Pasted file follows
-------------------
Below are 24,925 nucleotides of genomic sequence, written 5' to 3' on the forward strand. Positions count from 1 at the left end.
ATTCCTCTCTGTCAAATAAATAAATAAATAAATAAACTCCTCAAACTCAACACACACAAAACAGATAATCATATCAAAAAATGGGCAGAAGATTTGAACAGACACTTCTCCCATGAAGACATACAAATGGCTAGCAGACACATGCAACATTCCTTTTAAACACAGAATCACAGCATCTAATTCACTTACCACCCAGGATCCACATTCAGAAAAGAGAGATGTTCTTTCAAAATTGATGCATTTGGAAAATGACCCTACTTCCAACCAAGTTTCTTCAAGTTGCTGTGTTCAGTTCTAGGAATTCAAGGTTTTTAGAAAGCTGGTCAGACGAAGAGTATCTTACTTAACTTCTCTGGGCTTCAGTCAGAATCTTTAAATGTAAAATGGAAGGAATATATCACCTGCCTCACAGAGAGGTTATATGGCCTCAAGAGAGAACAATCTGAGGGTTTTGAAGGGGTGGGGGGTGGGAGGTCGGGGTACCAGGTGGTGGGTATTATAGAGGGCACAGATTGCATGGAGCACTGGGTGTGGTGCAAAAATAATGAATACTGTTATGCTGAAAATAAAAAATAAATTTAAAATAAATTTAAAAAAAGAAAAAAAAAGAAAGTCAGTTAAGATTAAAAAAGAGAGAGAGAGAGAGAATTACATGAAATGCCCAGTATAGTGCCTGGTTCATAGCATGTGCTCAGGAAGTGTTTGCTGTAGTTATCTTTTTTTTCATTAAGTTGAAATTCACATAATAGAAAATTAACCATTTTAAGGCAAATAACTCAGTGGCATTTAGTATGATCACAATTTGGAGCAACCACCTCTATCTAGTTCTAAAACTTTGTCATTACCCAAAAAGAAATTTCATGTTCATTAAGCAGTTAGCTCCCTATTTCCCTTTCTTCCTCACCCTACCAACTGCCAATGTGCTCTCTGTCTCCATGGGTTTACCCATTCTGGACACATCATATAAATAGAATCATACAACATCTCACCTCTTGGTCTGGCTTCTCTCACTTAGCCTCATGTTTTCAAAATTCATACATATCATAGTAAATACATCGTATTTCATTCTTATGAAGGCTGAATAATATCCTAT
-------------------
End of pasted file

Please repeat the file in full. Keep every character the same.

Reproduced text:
Below are 24,925 nucleotides of genomic sequence, written 5' to 3' on the forward strand. Positions count from 1 at the left end.
ATTCCTCTCTGTCAAATAAATAAATAAATAAATAAACTCCTCAAACTCAACACACACAAAACAGATAATCATATCAAAAAATGGGCAGAAGATTTGAACAGACACTTCTCCCATGAAGACATACAAATGGCTAGCAGACACATGCAACATTCCTTTTAAACACAGAATCACAGCATCTAATTCACTTACCACCCAGGATCCACATTCAGAAAAGAGAGATGTTCTTTCAAAATTGATGCATTTGGAAAATGACCCTACTTCCAACCAAGTTTCTTCAAGTTGCTGTGTTCAGTTCTAGGAATTCAAGGTTTTTAGAAAGCTGGTCAGACGAAGAGTATCTTACTTAACTTCTCTGGGCTTCAGTCAGAATCTTTAAATGTAAAATGGAAGGAATATATCACCTGCCTCACAGAGAGGTTATATGGCCTCAAGAGAGAACAATCTGAGGGTTTTGAAGGGGTGGGGGGTGGGAGGTCGGGGTACCAGGTGGTGGGTATTATAGAGGGCACAGATTGCATGGAGCACTGGGTGTGGTGCAAAAATAATGAATACTGTTATGCTGAAAATAAAAAATAAATTTAAAATAAATTTAAAAAAAGAAAAAAAAAGAAAGTCAGTTAAGATTAAAAAAGAGAGAGAGAGAGAGAATTACATGAAATGCCCAGTATAGTGCCTGGTTCATAGCATGTGCTCAGGAAGTGTTTGCTGTAGTTATCTTTTTTTTCATTAAGTTGAAATTCACATAATAGAAAATTAACCATTTTAAGGCAAATAACTCAGTGGCATTTAGTATGATCACAATTTGGAGCAACCACCTCTATCTAGTTCTAAAACTTTGTCATTACCCAAAAAGAAATTTCATGTTCATTAAGCAGTTAGCTCCCTATTTCCCTTTCTTCCTCACCCTACCAACTGCCAATGTGCTCTCTGTCTCCATGGGTTTACCCATTCTGGACACATCATATAAATAGAATCATACAACATCTCACCTCTTGGTCTGGCTTCTCTCACTTAGCCTCATGTTTTCAAAATTCATACATATCATAGTAAATACATCGTATTTCATTCTTATGAAGGCTGAATAATATCCTAT